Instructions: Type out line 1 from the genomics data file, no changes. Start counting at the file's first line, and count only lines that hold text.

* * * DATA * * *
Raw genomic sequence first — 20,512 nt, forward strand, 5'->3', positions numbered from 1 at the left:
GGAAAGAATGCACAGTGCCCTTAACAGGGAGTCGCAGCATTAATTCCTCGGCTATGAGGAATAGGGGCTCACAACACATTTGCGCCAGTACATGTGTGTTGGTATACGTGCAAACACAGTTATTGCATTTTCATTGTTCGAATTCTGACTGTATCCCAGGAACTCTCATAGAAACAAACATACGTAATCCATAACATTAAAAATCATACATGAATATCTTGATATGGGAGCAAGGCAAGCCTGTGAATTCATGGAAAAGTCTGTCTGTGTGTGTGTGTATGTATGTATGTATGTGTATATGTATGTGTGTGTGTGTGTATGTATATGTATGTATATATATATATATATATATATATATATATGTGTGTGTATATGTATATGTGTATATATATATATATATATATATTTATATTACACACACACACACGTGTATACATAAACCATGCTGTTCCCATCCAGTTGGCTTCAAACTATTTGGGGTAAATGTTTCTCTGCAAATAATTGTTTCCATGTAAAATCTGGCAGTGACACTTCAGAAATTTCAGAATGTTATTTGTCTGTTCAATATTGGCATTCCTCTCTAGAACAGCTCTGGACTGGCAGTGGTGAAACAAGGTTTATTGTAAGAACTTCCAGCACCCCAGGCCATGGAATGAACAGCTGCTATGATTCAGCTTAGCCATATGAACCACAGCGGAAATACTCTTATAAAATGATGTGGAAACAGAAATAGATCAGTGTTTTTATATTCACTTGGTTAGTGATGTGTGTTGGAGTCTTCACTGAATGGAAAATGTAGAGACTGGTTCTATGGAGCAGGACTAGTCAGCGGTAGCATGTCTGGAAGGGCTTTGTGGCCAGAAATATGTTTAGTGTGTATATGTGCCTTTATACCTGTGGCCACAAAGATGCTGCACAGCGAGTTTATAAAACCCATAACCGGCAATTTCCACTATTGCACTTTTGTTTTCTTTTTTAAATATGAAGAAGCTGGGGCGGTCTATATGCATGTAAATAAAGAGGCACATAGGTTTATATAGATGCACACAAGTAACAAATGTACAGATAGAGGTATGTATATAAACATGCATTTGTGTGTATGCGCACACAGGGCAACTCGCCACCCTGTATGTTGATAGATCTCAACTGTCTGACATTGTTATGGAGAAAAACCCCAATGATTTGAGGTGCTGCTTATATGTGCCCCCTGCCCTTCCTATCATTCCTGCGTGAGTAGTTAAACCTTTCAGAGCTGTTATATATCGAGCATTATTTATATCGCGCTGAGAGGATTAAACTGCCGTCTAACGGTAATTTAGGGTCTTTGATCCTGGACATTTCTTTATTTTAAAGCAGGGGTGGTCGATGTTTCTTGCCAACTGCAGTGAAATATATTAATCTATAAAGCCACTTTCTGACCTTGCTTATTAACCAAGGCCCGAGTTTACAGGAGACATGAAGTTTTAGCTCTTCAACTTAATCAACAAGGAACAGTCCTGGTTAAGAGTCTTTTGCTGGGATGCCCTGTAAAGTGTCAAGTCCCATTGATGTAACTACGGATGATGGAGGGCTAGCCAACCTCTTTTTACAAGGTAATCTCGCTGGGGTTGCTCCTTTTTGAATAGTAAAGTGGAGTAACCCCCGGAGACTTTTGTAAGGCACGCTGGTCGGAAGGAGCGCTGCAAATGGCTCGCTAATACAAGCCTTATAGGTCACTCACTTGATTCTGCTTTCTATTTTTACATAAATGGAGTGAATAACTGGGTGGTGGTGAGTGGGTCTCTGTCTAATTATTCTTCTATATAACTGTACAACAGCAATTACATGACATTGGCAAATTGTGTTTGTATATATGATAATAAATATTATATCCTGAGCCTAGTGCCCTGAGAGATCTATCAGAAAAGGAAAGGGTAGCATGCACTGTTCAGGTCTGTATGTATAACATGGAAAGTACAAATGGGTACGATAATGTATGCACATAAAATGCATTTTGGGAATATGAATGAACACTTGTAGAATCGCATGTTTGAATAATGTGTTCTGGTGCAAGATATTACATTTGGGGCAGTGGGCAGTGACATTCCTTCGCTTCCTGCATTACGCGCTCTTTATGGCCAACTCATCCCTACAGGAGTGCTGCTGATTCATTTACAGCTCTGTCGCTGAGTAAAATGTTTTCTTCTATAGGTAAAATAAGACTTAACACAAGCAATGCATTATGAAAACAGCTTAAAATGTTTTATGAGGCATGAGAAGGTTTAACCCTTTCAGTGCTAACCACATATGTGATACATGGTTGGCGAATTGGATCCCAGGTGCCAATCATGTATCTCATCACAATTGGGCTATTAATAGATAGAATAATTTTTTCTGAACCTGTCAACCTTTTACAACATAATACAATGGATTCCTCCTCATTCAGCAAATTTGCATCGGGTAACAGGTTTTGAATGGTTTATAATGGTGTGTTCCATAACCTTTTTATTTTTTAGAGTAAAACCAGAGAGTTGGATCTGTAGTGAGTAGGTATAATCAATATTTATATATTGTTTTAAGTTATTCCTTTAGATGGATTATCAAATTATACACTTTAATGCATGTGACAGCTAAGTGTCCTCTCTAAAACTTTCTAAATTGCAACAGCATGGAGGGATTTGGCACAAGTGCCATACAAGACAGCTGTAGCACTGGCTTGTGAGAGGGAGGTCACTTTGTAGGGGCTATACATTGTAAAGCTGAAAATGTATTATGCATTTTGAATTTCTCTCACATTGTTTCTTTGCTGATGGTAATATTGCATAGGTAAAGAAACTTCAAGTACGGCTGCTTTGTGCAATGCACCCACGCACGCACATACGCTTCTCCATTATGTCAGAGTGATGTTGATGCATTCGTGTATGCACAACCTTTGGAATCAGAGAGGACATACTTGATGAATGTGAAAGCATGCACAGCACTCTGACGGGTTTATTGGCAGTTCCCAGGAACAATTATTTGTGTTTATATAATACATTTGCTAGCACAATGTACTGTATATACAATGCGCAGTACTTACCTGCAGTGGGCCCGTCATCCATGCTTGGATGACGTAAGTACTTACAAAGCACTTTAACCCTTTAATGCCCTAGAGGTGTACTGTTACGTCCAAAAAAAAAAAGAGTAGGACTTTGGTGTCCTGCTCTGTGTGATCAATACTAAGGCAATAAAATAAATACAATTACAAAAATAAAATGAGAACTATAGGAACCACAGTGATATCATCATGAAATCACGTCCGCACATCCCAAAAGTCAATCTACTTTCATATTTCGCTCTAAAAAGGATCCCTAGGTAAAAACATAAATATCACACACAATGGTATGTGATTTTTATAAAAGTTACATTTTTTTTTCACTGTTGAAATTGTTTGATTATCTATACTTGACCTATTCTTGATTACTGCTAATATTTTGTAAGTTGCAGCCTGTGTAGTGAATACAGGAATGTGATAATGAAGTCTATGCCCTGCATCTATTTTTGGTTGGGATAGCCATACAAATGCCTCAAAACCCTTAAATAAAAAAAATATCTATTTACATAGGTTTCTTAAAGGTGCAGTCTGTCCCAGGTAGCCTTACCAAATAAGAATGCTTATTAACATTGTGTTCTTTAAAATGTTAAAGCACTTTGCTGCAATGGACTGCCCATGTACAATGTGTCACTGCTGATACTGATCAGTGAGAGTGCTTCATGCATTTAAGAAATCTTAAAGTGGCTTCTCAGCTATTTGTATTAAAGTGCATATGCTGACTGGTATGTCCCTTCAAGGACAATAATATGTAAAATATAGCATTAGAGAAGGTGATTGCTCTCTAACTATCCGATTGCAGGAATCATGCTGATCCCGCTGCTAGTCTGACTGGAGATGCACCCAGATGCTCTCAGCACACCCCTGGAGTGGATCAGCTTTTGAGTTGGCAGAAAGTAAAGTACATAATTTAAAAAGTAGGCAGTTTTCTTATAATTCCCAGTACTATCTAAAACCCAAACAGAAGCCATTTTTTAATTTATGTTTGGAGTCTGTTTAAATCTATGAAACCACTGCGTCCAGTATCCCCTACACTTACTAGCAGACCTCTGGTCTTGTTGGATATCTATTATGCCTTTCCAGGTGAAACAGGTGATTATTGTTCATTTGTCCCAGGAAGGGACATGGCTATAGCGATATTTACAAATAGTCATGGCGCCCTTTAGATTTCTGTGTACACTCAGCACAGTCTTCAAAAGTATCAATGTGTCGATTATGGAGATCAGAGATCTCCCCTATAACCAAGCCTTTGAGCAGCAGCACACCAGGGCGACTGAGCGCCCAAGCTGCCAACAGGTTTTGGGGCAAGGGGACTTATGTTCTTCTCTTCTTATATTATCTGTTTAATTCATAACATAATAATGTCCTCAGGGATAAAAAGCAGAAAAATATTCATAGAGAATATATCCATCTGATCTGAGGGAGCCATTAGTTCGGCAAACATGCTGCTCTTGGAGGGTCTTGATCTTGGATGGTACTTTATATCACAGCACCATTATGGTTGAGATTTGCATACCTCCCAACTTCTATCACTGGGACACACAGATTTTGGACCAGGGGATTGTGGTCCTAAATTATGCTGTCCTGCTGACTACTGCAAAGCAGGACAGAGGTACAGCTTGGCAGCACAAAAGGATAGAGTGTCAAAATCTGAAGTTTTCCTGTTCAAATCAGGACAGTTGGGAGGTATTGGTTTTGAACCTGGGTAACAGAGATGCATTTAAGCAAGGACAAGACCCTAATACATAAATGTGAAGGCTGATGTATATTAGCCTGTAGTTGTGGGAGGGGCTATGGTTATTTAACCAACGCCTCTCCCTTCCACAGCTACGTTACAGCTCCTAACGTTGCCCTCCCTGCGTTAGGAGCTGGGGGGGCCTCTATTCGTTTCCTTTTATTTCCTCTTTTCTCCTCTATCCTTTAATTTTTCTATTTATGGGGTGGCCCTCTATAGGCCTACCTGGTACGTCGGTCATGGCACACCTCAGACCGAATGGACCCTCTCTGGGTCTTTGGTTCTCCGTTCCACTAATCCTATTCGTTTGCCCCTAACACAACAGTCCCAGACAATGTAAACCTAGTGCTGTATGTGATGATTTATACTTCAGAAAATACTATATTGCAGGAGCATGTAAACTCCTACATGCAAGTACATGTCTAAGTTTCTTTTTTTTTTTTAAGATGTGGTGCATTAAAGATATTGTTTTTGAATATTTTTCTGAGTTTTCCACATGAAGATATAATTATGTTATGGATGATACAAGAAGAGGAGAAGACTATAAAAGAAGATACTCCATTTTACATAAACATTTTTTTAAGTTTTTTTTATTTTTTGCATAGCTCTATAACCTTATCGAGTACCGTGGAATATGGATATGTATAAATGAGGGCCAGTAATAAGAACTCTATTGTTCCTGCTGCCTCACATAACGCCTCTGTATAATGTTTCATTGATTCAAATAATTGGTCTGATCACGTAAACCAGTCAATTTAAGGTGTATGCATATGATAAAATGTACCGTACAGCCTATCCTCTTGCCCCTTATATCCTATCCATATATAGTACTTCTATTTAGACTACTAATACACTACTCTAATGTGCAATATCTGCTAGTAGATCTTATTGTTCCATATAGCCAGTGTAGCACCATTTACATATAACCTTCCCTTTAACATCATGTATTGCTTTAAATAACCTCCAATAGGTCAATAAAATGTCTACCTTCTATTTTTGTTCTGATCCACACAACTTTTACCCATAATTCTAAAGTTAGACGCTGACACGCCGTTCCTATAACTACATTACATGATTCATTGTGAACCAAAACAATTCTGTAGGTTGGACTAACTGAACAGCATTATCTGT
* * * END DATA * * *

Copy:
Raw genomic sequence first — 20,512 nt, forward strand, 5'->3', positions numbered from 1 at the left: